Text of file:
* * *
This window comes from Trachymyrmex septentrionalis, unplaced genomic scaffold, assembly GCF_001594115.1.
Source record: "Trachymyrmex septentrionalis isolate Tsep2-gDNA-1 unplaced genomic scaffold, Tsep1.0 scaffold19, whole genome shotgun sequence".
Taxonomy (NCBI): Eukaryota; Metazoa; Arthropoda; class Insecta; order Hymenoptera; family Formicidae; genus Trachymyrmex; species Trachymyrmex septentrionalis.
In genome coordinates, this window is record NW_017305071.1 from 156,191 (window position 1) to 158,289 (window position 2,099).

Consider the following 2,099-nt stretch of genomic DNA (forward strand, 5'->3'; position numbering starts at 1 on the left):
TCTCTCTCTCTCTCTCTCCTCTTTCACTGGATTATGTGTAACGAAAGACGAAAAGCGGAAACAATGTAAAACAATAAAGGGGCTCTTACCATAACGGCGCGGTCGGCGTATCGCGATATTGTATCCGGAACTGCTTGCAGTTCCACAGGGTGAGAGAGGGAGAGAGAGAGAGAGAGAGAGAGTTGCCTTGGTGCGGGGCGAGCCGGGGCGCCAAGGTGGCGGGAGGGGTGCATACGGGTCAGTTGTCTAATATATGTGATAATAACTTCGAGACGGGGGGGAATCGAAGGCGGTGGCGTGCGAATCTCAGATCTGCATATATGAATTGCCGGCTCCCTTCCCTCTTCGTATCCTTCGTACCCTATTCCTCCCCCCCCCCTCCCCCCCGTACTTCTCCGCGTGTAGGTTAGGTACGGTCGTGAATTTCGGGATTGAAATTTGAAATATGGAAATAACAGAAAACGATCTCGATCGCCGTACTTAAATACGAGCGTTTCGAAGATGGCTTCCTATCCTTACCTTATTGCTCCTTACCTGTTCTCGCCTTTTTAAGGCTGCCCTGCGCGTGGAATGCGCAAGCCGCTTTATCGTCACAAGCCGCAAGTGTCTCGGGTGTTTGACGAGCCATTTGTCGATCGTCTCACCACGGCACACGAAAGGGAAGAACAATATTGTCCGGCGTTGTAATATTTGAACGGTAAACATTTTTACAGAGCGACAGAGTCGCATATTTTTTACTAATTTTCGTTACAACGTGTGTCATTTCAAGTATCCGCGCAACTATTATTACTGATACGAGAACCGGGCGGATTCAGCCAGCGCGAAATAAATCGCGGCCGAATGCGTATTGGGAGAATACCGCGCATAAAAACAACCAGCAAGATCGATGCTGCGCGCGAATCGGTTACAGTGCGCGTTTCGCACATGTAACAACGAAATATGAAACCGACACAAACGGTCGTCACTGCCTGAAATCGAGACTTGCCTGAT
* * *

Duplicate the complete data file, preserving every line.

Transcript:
This window comes from Trachymyrmex septentrionalis, unplaced genomic scaffold, assembly GCF_001594115.1.
Source record: "Trachymyrmex septentrionalis isolate Tsep2-gDNA-1 unplaced genomic scaffold, Tsep1.0 scaffold19, whole genome shotgun sequence".
Taxonomy (NCBI): Eukaryota; Metazoa; Arthropoda; class Insecta; order Hymenoptera; family Formicidae; genus Trachymyrmex; species Trachymyrmex septentrionalis.
In genome coordinates, this window is record NW_017305071.1 from 156,191 (window position 1) to 158,289 (window position 2,099).

Consider the following 2,099-nt stretch of genomic DNA (forward strand, 5'->3'; position numbering starts at 1 on the left):
TCTCTCTCTCTCTCTCTCCTCTTTCACTGGATTATGTGTAACGAAAGACGAAAAGCGGAAACAATGTAAAACAATAAAGGGGCTCTTACCATAACGGCGCGGTCGGCGTATCGCGATATTGTATCCGGAACTGCTTGCAGTTCCACAGGGTGAGAGAGGGAGAGAGAGAGAGAGAGAGAGAGTTGCCTTGGTGCGGGGCGAGCCGGGGCGCCAAGGTGGCGGGAGGGGTGCATACGGGTCAGTTGTCTAATATATGTGATAATAACTTCGAGACGGGGGGGAATCGAAGGCGGTGGCGTGCGAATCTCAGATCTGCATATATGAATTGCCGGCTCCCTTCCCTCTTCGTATCCTTCGTACCCTATTCCTCCCCCCCCCCTCCCCCCCGTACTTCTCCGCGTGTAGGTTAGGTACGGTCGTGAATTTCGGGATTGAAATTTGAAATATGGAAATAACAGAAAACGATCTCGATCGCCGTACTTAAATACGAGCGTTTCGAAGATGGCTTCCTATCCTTACCTTATTGCTCCTTACCTGTTCTCGCCTTTTTAAGGCTGCCCTGCGCGTGGAATGCGCAAGCCGCTTTATCGTCACAAGCCGCAAGTGTCTCGGGTGTTTGACGAGCCATTTGTCGATCGTCTCACCACGGCACACGAAAGGGAAGAACAATATTGTCCGGCGTTGTAATATTTGAACGGTAAACATTTTTACAGAGCGACAGAGTCGCATATTTTTTACTAATTTTCGTTACAACGTGTGTCATTTCAAGTATCCGCGCAACTATTATTACTGATACGAGAACCGGGCGGATTCAGCCAGCGCGAAATAAATCGCGGCCGAATGCGTATTGGGAGAATACCGCGCATAAAAACAACCAGCAAGATCGATGCTGCGCGCGAATCGGTTACAGTGCGCGTTTCGCACATGTAACAACGAAATATGAAACCGACACAAACGGTCGTCACTGCCTGAAATCGAGACTTGCCTGAT